Solve for U?

Solve for U in terms of alpha.

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  • 5 years ago
    Best Answer

    I'm going to use "a" instead of ɑ just to make things easier for me to type/copy/paste:

    Solving for "u":

    a = (1 - u) / √(1 - u²)

    start out by multiplying both sides by the denominator of that fraction:

    a√(1 - u²) = 1 - u

    Now square both sides to get the variable out of the radical:

    a²(1 - u²) = (1 - u)²

    simplify both sides, then set this up as a quadratic with "u" as your variable and "a" treated as a constant:

    a² - a²u² = 1 - 2u + u²

    -a²u² - u² + 2u + a² - 1 = 0

    I'm going to factor out a -u² from the first two terms:

    -u²(a² + 1) + 2u + a² - 1 = 0

    and finally, I'll multiply both sides by a -1 to get rid of the negative in the u² coefficient:

    u²(a² + 1) - 2u - a² + 1 = 0

    Now we can solve this using quadratic equation for u where:

    a = a² + 1

    b = -2

    c = -a² + 1

    That gives us:

    u = [ -b ± √(b² - 4ac)] / (2a)

    u = [ -(-2) ± √((-2)² - 4(a² + 1)(-a² + 1))] / (2(a² + 1))

    u = [ 2 ± √(4 - 4(-a⁴ + a² - a² + 1))] / (2a² + 2)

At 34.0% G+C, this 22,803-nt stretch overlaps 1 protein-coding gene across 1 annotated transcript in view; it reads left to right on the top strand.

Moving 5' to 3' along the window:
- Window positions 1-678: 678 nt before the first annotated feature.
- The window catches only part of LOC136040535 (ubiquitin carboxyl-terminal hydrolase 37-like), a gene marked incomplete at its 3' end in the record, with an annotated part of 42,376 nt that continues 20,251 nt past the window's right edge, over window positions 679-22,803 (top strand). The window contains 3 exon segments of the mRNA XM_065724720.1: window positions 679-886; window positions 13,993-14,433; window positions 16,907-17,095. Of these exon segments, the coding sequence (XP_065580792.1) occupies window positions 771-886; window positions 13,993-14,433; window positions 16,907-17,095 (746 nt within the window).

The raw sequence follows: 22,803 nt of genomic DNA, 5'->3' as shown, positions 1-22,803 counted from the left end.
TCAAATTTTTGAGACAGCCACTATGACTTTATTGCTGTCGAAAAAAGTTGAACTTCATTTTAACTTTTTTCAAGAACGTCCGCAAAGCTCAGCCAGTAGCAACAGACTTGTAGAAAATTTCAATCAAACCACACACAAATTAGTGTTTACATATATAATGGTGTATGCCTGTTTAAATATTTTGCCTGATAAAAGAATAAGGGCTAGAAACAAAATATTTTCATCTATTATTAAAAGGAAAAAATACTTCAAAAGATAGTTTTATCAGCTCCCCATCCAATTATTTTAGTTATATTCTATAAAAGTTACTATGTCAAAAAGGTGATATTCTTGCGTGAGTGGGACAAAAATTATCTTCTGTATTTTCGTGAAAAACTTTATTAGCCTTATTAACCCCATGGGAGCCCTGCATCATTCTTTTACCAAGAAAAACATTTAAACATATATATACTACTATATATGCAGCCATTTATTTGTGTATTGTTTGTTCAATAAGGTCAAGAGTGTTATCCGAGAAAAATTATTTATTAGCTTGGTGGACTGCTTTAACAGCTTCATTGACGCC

u = [ 2 ± √(4 - 4(-a⁴ + 1))] / (2a² + 2)

    u = [ 2 ± √(4 + 4a⁴ - 4)] / (2a² + 2)

    u = [ 2 ± √(4a⁴)] / (2a² + 2)

    u = (2 ± 2a²) / (2a² + 2)

    Factor out a 2 from both numerator and denominator:

    u = 2(1 ± a²) / [2(a² + 1)]

    2's cancel out:

    u = (1 ± a²) / (a² + 1)

    Now let's split this into two equation, one with + and one with - to simplify:

    u = (1 - a²) / (a² + 1) and (1 + a²) / (a² + 1)

    I want to move the a² in both numerators to the front of the binomial. It's easy to do in the + version, since I can rearrange the numbers in an addition all I want. But if I do that with the - version, I inadvertently multiply the result by -1 in the process. So to fix that, I'll multiply the numerator by another -1 at the same time to make the net change a "1", which doesn't change the value.

    Now we have:

    u = -(a² - 1) / (a² + 1) and (a² + 1) / (a² + 1)

    The - side can be simplified more if you want to:

    u = (-a² + 1) / (a² + 1)

    the + side has the same numerator and denominator, so we can say "that's a 1".

    But before we declare that an answer, note what happens to the original equation if we plug a "1" in for "u".

    √(1 - u²)

    √(1 - 1²)

    √(1 - 1)

    √0

    0

    We can't have a 0 in the denominator, so u cannot be 1.

    So that leaves this as the only "solution" for this "u" in terms of alpha:

    u = (-a² + 1) / (a² + 1)

  • a = (1 - u) / sqrt(1 - u^2)

    a^2 = (1 - u)^2 / (1 - u^2)

    a^2 = (1 - u)^2 / ((1 - u) * (1 + u))

    a^2 = (1 - u) / (1 + u)

    a^2 * (1 + u) = 1 - u

    a^2 + a^2 * u = 1 - u

    a^2 * u + u = 1 - a^2

    u * (a^2 + 1) = (1 - a^2)

    u = (1 - a^2) / (1 + a^2)

  • 5 years ago

    Why can't you do it? It's stupid simple

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